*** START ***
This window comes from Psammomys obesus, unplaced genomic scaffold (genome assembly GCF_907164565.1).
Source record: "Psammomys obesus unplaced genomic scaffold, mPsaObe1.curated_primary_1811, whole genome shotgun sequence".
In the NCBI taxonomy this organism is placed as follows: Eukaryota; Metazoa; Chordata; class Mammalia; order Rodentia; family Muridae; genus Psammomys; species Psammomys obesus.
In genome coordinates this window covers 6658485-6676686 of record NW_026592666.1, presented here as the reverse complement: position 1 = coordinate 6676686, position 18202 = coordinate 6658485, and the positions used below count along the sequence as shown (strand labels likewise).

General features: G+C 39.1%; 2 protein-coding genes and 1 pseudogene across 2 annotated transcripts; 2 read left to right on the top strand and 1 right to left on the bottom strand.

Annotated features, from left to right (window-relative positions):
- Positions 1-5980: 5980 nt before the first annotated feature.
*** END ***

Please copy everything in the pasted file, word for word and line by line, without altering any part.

This window comes from Psammomys obesus, unplaced genomic scaffold (genome assembly GCF_907164565.1).
Source record: "Psammomys obesus unplaced genomic scaffold, mPsaObe1.curated_primary_1811, whole genome shotgun sequence".
In the NCBI taxonomy this organism is placed as follows: Eukaryota; Metazoa; Chordata; class Mammalia; order Rodentia; family Muridae; genus Psammomys; species Psammomys obesus.
In genome coordinates this window covers 6658485-6676686 of record NW_026592666.1, presented here as the reverse complement: position 1 = coordinate 6676686, position 18202 = coordinate 6658485, and the positions used below count along the sequence as shown (strand labels likewise).

General features: G+C 39.1%; 2 protein-coding genes and 1 pseudogene across 2 annotated transcripts; 2 read left to right on the top strand and 1 right to left on the bottom strand.

Annotated features, from left to right (window-relative positions):
- Positions 1-5980: 5980 nt before the first annotated feature.